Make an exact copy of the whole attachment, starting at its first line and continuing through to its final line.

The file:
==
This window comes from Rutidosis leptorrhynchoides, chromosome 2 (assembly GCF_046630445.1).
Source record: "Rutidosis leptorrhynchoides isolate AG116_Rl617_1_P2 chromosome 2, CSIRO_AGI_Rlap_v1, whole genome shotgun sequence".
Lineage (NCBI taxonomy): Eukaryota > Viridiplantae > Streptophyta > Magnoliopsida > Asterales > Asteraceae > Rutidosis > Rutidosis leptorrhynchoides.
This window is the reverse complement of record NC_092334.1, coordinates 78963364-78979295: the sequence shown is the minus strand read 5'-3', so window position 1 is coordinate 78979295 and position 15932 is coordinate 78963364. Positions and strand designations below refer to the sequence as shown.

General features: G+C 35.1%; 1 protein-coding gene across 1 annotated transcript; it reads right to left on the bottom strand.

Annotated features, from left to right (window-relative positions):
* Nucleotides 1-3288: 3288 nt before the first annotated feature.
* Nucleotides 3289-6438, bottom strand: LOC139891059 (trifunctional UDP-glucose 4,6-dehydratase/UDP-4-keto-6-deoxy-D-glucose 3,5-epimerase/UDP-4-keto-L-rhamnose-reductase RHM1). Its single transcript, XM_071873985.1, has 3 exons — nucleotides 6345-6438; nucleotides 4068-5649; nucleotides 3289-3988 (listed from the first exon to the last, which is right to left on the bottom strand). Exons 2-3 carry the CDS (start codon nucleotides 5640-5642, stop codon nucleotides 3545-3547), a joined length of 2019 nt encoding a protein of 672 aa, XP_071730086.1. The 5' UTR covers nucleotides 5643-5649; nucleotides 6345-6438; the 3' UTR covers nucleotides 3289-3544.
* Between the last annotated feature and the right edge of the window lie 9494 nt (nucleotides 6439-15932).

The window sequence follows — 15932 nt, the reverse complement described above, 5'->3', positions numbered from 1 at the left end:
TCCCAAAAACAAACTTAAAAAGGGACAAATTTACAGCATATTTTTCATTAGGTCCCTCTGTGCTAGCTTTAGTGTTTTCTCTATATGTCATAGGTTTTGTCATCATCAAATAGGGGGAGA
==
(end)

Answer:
This window comes from Rutidosis leptorrhynchoides, chromosome 2 (assembly GCF_046630445.1).
Source record: "Rutidosis leptorrhynchoides isolate AG116_Rl617_1_P2 chromosome 2, CSIRO_AGI_Rlap_v1, whole genome shotgun sequence".
Lineage (NCBI taxonomy): Eukaryota > Viridiplantae > Streptophyta > Magnoliopsida > Asterales > Asteraceae > Rutidosis > Rutidosis leptorrhynchoides.
This window is the reverse complement of record NC_092334.1, coordinates 78963364-78979295: the sequence shown is the minus strand read 5'-3', so window position 1 is coordinate 78979295 and position 15932 is coordinate 78963364. Positions and strand designations below refer to the sequence as shown.

General features: G+C 35.1%; 1 protein-coding gene across 1 annotated transcript; it reads right to left on the bottom strand.

Annotated features, from left to right (window-relative positions):
* Nucleotides 1-3288: 3288 nt before the first annotated feature.
* Nucleotides 3289-6438, bottom strand: LOC139891059 (trifunctional UDP-glucose 4,6-dehydratase/UDP-4-keto-6-deoxy-D-glucose 3,5-epimerase/UDP-4-keto-L-rhamnose-reductase RHM1). Its single transcript, XM_071873985.1, has 3 exons — nucleotides 6345-6438; nucleotides 4068-5649; nucleotides 3289-3988 (listed from the first exon to the last, which is right to left on the bottom strand). Exons 2-3 carry the CDS (start codon nucleotides 5640-5642, stop codon nucleotides 3545-3547), a joined length of 2019 nt encoding a protein of 672 aa, XP_071730086.1. The 5' UTR covers nucleotides 5643-5649; nucleotides 6345-6438; the 3' UTR covers nucleotides 3289-3544.
* Between the last annotated feature and the right edge of the window lie 9494 nt (nucleotides 6439-15932).

The window sequence follows — 15932 nt, the reverse complement described above, 5'->3', positions numbered from 1 at the left end:
TCCCAAAAACAAACTTAAAAAGGGACAAATTTACAGCATATTTTTCATTAGGTCCCTCTGTGCTAGCTTTAGTGTTTTCTCTATATGTCATAGGTTTTGTCATCATCAAATAGGGGGAGA